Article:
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/ 27 August 2019

Recruiting and keeping volunteers

We never seem to have enough volunteers for our children’s and youth ministry. Sam Donoghue has some tips to help you develop a recruiting culture and build a team that will stick around for the long term.

I recently wrote some words for this blog covering three top tips on managing behaviour. Halfway through writing it I realised that I had stumbled upon the potential for a series of posts based around frequently asked questions. Last time was behaviour management; this time it’s volunteers!

London has the lowest rate of volunteering in the UK by a significant distance. Indeed, when I looked into this, I found a comedy graph showing volunteering rates for different areas of the UK where London has been removed from the line as we basically ruined it for everyone else by distorting the averages to the point they no longer made sense.

It’s also true that volunteering levels are much higher within faith communities than outside, but they can only really be described as ‘high for London’. If we wanted to go a bit deeper, we could look at some of what is driving this but I’m aiming for a short and punchy article and so I’ll leave that for another time.

1. Recruiting volunteers is an ongoing process, not crisis management.

The best volunteer recruitment I’ve ever seen was at Hillsong Church with their youth team. They are present in the lobby of every single service or event inviting people to be part of what they are doing. Now I know there are many reasons you can dismiss that, not least the fact they are fishing in a pretty large pond. Yet you’ve got to admire the commitment to the process. Week in week out every Sunday they understand that they need to keep having the conversations, understanding that most people need more than one conversation to get on board. The know they never think they’ve got it sorted. If the only time you think about volunteering is in a crisis, you’re leaving it too late and you’re likely to fall in to the next trap.

2. The threat of closing the kids work will not produce great volunteers.

Too often a crisis is used to try and pressurise people into stepping in. It will probably save the day short term. However, the same crisis will come around again, but next time it will be worse as you’ll have used up the people most likely to respond to the crisis.

You recruit the best volunteers when they are excited to be a part of what God is doing in the children’s work and feel a sense of call to be part of it. These volunteers need a bit more work. As well as constant recruiting, you need to make sure the whole church is connected to what is happening with children and are encouraged to at least pray for what is happening. You need to get people out for a taster to see what happens and discover how it isn’t that difficult and is unlikely to result in death. You need get it on the agenda of the church leadership, so they are supporting volunteer recruitment. All this should help to boost the quality of who you can recruit.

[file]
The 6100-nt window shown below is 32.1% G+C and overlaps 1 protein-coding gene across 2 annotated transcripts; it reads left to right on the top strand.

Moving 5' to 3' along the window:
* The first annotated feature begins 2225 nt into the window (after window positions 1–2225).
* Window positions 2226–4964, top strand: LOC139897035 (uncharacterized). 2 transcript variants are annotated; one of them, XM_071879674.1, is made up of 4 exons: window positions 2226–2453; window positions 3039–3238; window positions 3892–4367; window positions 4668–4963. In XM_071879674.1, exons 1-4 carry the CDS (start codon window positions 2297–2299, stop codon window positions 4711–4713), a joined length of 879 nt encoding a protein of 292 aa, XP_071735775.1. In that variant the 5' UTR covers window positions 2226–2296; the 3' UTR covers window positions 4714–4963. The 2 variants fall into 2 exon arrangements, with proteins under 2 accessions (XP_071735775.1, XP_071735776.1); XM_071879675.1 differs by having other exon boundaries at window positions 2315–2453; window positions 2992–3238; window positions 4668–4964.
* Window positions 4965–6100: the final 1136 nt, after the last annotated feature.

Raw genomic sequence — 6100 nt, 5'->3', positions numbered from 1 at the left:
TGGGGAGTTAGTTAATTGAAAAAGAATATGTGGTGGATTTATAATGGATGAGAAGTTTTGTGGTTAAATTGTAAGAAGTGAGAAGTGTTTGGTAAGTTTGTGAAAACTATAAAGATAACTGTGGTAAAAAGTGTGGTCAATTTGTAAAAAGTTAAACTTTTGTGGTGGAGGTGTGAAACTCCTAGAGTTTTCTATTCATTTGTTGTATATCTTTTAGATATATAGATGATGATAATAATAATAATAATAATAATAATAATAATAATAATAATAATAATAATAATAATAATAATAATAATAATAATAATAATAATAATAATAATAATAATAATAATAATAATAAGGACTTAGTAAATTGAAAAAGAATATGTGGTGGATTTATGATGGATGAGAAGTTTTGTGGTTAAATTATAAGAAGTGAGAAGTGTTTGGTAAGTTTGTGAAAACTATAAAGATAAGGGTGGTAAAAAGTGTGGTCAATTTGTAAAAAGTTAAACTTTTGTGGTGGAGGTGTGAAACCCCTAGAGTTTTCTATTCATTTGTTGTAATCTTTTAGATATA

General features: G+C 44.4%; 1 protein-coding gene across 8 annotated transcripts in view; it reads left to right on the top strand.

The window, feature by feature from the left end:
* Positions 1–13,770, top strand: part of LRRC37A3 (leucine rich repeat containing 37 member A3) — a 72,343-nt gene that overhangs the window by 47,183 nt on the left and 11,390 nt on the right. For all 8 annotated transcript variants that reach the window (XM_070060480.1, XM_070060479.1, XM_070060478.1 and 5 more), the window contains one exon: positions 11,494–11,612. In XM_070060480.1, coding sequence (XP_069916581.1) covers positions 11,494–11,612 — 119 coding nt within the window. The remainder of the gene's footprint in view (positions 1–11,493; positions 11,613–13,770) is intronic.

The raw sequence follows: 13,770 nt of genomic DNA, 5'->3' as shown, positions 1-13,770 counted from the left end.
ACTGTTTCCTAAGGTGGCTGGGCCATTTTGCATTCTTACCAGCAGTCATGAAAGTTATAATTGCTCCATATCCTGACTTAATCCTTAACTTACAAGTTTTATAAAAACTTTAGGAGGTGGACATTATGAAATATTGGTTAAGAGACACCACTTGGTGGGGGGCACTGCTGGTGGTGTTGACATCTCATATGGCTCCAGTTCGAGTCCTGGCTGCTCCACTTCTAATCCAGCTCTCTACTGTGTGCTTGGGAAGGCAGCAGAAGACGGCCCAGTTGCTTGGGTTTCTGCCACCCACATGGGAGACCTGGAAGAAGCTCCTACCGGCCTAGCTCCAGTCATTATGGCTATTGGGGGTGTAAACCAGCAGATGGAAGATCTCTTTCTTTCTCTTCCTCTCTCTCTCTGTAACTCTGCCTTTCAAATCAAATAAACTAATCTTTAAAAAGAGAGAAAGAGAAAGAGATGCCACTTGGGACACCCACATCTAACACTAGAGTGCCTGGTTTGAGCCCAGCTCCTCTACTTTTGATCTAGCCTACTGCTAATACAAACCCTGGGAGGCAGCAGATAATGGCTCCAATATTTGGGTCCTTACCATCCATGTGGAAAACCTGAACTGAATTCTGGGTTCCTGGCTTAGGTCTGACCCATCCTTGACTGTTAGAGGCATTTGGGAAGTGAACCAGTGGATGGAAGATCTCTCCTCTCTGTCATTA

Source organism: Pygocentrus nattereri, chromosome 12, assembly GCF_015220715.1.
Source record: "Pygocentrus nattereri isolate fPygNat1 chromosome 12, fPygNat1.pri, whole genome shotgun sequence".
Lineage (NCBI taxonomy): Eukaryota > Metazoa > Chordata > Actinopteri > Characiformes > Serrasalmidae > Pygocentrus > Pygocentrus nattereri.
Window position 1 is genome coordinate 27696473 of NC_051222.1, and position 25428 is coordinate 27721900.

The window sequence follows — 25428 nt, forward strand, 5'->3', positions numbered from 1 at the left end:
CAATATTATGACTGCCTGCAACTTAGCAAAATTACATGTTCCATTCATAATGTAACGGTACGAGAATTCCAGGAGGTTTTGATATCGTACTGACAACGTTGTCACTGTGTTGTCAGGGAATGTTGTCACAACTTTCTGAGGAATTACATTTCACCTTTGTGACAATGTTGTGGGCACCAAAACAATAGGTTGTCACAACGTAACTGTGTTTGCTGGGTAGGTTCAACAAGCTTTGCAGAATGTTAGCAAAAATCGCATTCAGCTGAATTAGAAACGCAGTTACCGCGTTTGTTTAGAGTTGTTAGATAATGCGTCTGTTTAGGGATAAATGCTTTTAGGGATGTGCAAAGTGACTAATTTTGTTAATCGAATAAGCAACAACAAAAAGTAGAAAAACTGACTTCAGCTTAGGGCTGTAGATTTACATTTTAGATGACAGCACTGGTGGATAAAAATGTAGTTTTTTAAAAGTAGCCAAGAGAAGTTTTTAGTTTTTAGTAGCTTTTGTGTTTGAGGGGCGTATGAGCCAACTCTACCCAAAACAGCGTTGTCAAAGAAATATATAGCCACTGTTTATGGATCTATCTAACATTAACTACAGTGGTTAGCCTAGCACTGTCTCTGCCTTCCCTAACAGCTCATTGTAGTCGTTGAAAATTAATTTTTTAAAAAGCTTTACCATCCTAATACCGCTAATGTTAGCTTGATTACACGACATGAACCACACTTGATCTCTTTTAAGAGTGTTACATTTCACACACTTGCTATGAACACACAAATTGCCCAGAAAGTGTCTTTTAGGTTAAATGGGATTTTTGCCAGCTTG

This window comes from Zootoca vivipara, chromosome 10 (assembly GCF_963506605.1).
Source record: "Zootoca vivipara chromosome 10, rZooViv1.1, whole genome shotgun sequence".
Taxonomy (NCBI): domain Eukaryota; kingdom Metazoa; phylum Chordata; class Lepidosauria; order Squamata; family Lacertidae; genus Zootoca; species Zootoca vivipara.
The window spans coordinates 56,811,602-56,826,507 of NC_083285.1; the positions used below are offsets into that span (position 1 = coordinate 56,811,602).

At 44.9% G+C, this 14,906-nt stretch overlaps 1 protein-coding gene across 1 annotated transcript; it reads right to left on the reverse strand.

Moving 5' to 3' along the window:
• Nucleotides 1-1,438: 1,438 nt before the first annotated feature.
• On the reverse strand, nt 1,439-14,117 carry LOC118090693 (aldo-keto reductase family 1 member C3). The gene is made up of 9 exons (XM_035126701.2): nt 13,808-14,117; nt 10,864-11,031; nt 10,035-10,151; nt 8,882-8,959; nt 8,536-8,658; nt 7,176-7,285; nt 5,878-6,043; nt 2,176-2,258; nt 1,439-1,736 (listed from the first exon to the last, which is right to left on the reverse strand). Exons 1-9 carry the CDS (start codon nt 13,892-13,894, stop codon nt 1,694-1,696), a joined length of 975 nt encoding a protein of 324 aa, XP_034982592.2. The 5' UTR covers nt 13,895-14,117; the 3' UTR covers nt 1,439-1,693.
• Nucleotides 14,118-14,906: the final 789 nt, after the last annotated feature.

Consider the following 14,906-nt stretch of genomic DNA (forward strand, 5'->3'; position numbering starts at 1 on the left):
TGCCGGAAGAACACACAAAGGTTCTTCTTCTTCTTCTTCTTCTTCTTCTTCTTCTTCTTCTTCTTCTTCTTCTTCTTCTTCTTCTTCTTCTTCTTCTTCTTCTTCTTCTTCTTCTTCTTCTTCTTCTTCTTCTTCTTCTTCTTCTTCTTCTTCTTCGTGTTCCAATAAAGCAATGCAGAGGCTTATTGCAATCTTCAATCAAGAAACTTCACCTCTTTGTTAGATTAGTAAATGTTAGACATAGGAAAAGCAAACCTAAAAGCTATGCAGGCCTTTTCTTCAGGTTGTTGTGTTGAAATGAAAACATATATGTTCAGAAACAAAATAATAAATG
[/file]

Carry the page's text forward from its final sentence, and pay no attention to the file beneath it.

3. Develop your team.

You will shed volunteers regularly if they feel undervalued and bored, so think about how to develop them. This requires lots of carefully pitched small steps that get people more involved; people always say no to big steps. Most churches I work with seem to have two levels of children’s work volunteer: the leader and the helper. Most churches will tell you that the problem they have is that they are OK for helpers who are not expected to do anything other than show up, but none of them want to be leaders. Of course they don’t, it’s much too big a step. You need to move people on slowly and train them well so that they gradually move across. It is possible to move people on from just showing up but you need to be proactive in using small steps and lots of encouragement so that feel they are thriving. Not everyone will make the move but some will, as we do find that the more time they spend doing children’s work the more they will love it.

Don’t forget our Academy Basics children’s ministry training, which can form that next step for volunteers. Check out our training page for information about courses near you!


About Sam Donoghue

Sam Donoghue is Head of Children and Youth for the Diocese of London, a keen cyclist and a supporter of Everton FC.

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